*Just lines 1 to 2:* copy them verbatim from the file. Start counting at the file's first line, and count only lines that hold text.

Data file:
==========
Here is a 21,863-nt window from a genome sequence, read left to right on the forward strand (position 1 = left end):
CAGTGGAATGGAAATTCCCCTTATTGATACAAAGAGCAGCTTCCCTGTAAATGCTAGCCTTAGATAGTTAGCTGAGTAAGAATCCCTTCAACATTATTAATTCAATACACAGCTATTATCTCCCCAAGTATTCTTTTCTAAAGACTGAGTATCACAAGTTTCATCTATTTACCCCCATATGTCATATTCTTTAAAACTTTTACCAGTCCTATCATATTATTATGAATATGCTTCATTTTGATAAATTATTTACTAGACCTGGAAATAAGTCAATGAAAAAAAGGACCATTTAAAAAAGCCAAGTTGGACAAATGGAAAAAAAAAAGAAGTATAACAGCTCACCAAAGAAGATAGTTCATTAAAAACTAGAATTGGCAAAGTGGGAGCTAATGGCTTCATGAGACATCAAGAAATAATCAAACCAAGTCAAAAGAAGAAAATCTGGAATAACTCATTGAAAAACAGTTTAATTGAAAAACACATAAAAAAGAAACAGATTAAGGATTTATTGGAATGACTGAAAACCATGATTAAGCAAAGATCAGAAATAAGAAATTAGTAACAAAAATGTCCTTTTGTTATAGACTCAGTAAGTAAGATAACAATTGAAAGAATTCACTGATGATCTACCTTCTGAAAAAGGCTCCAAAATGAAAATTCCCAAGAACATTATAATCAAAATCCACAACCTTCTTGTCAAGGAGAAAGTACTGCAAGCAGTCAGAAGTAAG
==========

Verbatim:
Here is a 21,863-nt window from a genome sequence, read left to right on the forward strand (position 1 = left end):
CAGTGGAATGGAAATTCCCCTTATTGATACAAAGAGCAGCTTCCCTGTAAATGCTAGCCTTAGATAGTTAGCTGAGTAAGAATCCCTTCAACATTATTAATTCAATACACAGCTATTATCTCCCCAAGTATTCTTTTCTAAAGACTGAGTATCACAAGTTTCATCTATTTACCCCCATATGTCATATTCTTTAAAACTTTTACCAGTCCTATCATATTATTATGAATATGCTTCATTTTGATAAATTATTTACTAGACCTGGAAATAAGTCAATGAAAAAAAGGACCATTTAAAAAAGCCAAGTTGGACAAATGGAAAAAAAAAAGAAGTATAACAGCTCACCAAAGAAGATAGTTCATTAAAAACTAGAATTGGCAAAGTGGGAGCTAATGGCTTCATGAGACATCAAGAAATAATCAAACCAAGTCAAAAGAAGAAAATCTGGAATAACTCATTGAAAAACAGTTTAATTGAAAAACACATAAAAAAGAAACAGATTAAGGATTTATTGGAATGACTGAAAACCATGATTAAGCAAAGATCAGAAATAAGAAATTAGTAACAAAAATGTCCTTTTGTTATAGACTCAGTAAGTAAGATAACAATTGAAAGAATTCACTGATGATCTACCTTCTGAAAAAGGCTCCAAAATGAAAATTCCCAAGAACATTATAATCAAAATCCACAACCTTCTTGTCAAGGAGAAAGTACTGCAAGCAGTCAGAAGTAAG